Health care providers everywhere face a shortage of personal protective equipment—including masks.
A lot of people are stepping in to fill the breach with homemade masks, including Laurie McGarrity of Havertown, owner of The Hearth, a popular Irish eatery opened only six months ago.
She became aware of the dire need through contacts on social media, including a lot of nurses. McGarrity is a longtime crafter, so responding to the need was right up her alley.
“A lot of my nurse friends said on social media that they are reusing their masks, or they were running low,” McGarrity says. “So for me it was one of those things where, if you’re able to do it and you’re home anyway, you might as well help. I had all the supplies here, so I just figured I’d chip in and do whatever I could.”
Using patterns she found on the internet, McGarrity began sewing the masks early this week in a variety of brightly colored cotton re-washable fabric. The patterns were published by a health organization. Some masks are big enough to cover the preferred N95 masks, and others are smaller to fit the faces of nurses and other providers who have no masks at all.
The saying goes, if you want something done, give it to the busiest person you know.
Within the Irish community, one of the busiest people—if not the busiest—is longtime Philadelphia St. Patrick’s Day parade director Michael J. Bradley, Jr. Bradley has directed the parade since 2002, a time of incredible growth and no small amount of tightly scripted organization, largely dictated by the needs of the television stations that have broadcast the parade.
His son, Colin, is directing the parade this year, but Bradley remains a diligent behind-the-scenes player.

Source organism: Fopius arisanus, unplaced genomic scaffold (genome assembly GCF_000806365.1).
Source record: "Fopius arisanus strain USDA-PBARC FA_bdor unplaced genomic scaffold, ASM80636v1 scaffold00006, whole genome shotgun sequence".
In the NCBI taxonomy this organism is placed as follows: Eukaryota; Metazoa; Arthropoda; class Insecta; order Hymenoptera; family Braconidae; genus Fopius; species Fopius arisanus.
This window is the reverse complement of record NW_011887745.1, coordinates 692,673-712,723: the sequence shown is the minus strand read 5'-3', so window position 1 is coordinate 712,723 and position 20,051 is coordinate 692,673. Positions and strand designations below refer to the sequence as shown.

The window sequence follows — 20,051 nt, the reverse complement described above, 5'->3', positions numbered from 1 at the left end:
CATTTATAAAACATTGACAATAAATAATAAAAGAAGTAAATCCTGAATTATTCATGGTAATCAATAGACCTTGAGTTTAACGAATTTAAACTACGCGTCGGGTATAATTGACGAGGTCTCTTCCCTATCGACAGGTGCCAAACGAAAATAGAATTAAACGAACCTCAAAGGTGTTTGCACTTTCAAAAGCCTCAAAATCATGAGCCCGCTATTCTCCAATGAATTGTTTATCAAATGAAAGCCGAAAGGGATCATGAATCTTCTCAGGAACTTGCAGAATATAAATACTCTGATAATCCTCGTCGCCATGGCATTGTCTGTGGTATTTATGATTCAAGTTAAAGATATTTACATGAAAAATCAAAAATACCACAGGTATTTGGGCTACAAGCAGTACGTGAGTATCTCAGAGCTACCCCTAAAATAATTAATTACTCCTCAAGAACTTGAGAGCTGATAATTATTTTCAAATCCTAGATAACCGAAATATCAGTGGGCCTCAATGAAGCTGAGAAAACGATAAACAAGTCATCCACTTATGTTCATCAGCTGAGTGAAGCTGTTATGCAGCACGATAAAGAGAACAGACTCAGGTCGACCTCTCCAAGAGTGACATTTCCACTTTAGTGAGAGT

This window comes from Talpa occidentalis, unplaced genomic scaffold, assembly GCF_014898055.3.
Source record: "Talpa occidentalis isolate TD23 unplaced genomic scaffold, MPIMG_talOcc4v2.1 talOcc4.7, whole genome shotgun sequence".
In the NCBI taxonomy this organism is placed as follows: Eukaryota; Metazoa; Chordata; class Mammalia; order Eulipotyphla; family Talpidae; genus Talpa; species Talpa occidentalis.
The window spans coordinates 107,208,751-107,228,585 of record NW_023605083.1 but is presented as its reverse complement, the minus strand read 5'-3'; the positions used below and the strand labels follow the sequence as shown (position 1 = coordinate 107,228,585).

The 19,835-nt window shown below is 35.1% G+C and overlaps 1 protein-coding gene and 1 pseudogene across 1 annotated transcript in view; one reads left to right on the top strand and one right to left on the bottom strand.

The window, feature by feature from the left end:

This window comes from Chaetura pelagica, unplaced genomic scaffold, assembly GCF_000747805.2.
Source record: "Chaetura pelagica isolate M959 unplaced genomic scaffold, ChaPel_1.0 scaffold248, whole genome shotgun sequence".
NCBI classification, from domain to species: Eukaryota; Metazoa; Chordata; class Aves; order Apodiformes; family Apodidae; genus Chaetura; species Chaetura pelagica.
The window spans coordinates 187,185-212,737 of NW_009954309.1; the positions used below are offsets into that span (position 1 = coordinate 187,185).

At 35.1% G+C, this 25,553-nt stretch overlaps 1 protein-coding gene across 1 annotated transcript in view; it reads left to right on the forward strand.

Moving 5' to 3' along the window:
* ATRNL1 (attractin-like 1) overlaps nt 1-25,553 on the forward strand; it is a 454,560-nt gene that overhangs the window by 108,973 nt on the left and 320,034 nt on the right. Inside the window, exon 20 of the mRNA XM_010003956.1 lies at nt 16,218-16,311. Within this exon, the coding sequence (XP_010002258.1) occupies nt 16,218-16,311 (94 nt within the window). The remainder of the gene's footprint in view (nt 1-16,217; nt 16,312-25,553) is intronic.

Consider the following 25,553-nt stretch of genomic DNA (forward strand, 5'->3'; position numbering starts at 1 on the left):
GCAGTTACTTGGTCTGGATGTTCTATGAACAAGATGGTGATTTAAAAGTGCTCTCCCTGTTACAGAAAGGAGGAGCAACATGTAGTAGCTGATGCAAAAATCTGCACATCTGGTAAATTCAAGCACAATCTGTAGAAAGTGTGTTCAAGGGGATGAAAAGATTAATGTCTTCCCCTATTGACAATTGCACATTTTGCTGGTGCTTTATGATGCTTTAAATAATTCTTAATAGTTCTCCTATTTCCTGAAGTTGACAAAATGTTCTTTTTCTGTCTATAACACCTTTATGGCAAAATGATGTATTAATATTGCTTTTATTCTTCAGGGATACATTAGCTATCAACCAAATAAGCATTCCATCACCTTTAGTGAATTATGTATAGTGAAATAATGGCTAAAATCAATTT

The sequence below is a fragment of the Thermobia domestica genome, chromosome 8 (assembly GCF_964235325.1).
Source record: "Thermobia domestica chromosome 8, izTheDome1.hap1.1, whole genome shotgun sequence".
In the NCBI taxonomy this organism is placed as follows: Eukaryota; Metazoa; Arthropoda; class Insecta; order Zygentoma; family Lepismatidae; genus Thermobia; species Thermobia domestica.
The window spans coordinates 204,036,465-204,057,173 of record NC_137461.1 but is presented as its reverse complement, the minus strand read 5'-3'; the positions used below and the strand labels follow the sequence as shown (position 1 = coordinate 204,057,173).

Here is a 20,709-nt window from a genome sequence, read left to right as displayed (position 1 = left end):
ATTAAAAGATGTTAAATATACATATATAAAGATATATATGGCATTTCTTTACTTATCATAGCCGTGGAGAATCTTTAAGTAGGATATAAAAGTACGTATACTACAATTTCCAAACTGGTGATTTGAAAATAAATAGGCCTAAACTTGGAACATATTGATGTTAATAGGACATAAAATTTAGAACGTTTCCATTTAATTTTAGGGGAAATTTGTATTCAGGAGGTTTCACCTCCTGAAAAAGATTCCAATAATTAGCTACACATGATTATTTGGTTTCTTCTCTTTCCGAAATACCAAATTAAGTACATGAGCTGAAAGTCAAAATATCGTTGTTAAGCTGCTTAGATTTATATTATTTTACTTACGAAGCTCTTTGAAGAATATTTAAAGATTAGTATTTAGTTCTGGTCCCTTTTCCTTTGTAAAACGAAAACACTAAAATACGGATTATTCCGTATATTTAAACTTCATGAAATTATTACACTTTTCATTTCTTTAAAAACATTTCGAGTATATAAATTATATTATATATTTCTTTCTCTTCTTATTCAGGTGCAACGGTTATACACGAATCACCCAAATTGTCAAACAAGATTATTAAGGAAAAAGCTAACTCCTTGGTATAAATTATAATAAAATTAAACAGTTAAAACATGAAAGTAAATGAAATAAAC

As if coordinating the parade was not enough, Bradley oversees M.J. Bradley Company, Inc., a firm founded by his father Mickey and mother Bernadette, that installs epoxy flooring in venues from research and educational institutions all the way up to stadiums. For most people, that would be plenty. A first-generation student of Penn State—class of 1978—he remains deeply involved in his alma mater, having served on Penn State Brandywine’s advisory board for well about 30 years. You’d be hard-pressed to find a more devoted Nittany Lion than Michael Bradley. (Almost 20 family members, from his sons to nephews and nieces, are or have been Penn State students.)
He also has assumed a leadership position in efforts to keep open and improve the quality of Delaware County’s Catholic schools at a time when an archdiocesan blue ribbon panel was recommending the closure of over 40 parish schools, including five from Delco. He has also served on the Archdiocese of Philadelphia Executive Board of Elementary Education, along with the Cardinal O’Hara High School board.
A trip to Ireland is always a thrill, but here’s one for teens—rising high school sophomore, junior and senior, to be specific—that will leave lasting memories, not just of places, but of the peers they’re going to meet along away.
It’s the Summer Immersion Program, sponsored by Philly’s Irish Diaspora Center, and it takes place from June 21 to July 3.
This is the second such trip sponsored by the center, and organizers hope it will be even bigger and better than last year.
Some of the kids who went to Ireland for the trip last summer had been to Ireland before; some hadn’t. But it’s a cinch that even if they’d gone before, they had never seen Ireland in quite the same way.
“We’re trying to show them a different experience from what they might have seen previously in Ireland,” says Center Executive Director Emily Norton Ashinhurst. “I think the beauty of this program is that the students who are participating get a feel for Ireland that you don’t get when you’re on even the best bus tour.
“Our young people last year were able to meet up with young people in Ireland, and form networks and connections that they continue to maintain today. They’re still talking to friends they made over there. That’s really the point of the trip—to give them connections back to Ireland and build those connections for the long term.”